Methods. Information on all journals listed in four conventional biomedical databases (MEDLINE, PubMed Central, EMBASE and SCOPUS) and DOAJ were gathered. Journals were included if they were (1) actively publishing, (2) full OA, (3) prospectively indexed in one or more database, and (4) of biomedical subject. Impact factor and journal language were also collected. DOAJ was compared with conventional databases regarding the proportion of journals covered, along with their impact factor and publishing language. The proportion of journals with articles indexed by DOAJ was determined.
Results. In total, 3,236 biomedical OA journals were included in the study. Of the included journals, 86.7% were listed in DOAJ. Combined, the conventional biomedical databases listed 75.0% of the journals; 18.7% in MEDLINE; 36.5% in PubMed Central; 51.5% in SCOPUS and 50.6% in EMBASE. Of the journals in DOAJ, 88.7% published in English and 20.6% had received impact factor for 2012 compared with 93.5% and 26.0%, respectively, for journals in the conventional biomedical databases. A subset of 51.1% and 48.5% of the journals in DOAJ had articles indexed from 2012 and 2013, respectively. Of journals exclusively listed in DOAJ, one journal had received an impact factor for 2012, and 59.6% of the journals had no content from 2013 indexed in DOAJ.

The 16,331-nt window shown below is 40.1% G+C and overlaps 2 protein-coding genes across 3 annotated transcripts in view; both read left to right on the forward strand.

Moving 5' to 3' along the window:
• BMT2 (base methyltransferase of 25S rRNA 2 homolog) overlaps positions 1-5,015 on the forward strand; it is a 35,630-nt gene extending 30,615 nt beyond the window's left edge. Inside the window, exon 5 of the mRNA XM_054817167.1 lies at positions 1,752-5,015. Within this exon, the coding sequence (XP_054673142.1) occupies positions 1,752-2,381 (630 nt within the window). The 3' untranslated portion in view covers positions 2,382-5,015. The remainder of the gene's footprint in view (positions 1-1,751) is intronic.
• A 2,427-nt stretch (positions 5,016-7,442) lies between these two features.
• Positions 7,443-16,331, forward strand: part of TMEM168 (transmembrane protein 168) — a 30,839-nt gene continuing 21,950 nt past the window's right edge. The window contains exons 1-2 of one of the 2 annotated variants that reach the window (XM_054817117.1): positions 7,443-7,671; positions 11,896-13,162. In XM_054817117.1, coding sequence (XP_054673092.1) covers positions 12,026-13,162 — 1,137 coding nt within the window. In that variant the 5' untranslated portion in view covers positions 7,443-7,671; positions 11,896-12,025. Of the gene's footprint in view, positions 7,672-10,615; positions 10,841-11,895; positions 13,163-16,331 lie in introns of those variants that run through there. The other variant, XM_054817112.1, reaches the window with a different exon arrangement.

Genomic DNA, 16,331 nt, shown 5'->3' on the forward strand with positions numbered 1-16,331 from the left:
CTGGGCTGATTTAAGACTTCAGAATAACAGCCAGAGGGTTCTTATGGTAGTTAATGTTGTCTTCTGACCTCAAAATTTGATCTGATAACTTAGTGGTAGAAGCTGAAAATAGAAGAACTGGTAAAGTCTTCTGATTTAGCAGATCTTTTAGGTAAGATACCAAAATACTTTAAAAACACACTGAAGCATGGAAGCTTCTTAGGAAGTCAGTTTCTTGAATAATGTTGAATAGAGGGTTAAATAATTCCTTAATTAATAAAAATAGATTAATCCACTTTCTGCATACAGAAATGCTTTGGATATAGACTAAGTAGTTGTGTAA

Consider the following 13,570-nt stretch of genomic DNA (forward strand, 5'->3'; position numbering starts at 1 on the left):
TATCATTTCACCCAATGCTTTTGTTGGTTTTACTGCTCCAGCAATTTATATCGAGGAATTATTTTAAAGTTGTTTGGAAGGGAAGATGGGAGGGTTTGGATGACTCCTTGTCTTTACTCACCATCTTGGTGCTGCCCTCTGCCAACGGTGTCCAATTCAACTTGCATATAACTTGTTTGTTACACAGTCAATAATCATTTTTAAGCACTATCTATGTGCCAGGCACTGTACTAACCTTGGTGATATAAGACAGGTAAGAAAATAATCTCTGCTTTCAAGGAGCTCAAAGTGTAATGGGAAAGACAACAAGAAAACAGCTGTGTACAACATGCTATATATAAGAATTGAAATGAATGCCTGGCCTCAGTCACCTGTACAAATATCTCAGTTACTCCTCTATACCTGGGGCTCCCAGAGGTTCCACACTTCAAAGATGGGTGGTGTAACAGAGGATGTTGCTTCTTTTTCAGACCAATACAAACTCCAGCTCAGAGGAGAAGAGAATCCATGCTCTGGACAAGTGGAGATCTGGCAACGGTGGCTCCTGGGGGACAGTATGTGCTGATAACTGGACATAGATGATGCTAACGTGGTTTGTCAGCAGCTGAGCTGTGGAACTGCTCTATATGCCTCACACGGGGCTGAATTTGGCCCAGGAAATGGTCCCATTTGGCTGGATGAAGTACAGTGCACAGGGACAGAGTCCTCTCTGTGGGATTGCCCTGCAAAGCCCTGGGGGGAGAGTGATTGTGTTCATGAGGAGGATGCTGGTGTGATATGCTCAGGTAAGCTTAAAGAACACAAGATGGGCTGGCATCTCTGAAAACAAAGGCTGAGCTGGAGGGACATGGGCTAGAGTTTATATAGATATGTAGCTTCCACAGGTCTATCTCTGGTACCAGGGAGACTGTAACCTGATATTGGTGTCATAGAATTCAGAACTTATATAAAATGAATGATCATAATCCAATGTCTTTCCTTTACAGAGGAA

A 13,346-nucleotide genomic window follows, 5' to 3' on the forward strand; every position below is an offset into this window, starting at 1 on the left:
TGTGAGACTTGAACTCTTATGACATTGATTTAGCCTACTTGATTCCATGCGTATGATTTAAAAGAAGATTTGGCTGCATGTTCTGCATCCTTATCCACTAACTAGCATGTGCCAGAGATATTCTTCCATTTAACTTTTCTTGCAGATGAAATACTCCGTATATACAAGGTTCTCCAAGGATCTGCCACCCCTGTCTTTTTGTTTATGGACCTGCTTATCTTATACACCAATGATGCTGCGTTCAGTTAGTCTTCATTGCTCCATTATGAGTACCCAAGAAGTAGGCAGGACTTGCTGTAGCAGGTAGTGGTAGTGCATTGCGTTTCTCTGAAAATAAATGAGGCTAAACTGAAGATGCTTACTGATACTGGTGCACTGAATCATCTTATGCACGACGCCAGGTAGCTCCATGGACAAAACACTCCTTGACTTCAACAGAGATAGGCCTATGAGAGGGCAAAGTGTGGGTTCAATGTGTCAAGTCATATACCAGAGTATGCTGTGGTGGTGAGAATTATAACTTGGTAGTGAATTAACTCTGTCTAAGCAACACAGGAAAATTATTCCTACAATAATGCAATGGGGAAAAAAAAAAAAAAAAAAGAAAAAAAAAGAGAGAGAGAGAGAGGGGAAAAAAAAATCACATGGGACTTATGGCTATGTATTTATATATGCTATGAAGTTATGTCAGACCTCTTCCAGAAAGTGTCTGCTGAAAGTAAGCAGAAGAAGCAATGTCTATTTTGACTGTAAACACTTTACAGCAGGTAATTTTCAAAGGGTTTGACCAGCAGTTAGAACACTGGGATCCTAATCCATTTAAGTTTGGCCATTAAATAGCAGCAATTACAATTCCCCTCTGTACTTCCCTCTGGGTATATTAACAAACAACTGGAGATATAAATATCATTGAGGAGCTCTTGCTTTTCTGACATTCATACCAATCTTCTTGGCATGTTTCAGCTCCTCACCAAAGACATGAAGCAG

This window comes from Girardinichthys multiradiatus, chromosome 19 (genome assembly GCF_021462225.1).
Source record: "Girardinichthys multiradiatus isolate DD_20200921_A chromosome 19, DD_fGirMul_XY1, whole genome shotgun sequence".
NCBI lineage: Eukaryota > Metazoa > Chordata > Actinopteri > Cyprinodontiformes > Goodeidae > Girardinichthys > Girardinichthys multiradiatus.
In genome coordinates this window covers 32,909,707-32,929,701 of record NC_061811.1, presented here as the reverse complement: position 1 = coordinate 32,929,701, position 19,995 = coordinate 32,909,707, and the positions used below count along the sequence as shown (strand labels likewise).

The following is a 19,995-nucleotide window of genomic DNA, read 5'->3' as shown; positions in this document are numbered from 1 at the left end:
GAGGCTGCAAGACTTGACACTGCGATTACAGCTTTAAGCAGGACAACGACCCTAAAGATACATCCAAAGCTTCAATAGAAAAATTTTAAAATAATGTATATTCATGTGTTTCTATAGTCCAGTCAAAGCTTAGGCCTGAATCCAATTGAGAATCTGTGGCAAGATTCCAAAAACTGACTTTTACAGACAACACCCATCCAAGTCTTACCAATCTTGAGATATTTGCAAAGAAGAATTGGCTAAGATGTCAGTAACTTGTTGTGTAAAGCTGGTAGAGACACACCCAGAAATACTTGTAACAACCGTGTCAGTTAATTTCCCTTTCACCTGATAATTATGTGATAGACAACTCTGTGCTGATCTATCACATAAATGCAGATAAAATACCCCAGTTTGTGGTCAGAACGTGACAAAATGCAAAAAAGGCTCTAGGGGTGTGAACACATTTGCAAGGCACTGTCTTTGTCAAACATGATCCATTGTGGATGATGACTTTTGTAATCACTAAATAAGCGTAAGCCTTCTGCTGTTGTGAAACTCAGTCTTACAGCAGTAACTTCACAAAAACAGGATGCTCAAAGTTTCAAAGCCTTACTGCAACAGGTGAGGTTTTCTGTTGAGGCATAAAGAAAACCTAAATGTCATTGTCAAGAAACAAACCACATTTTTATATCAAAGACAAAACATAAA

Conclusions. DOAJ is the most complete registry of biomedical OA journals compared with five conventional biomedical databases. However, DOAJ only indexes articles for half of the biomedical journals listed, making it an incomplete source for biomedical research papers in general. »
URL : For 481 biomedical open access journals, articles are not searchable in the Directory of Open Access Journals nor in conventional biomedical databases
DOI : https://dx.doi.org/10.7717/peerj.972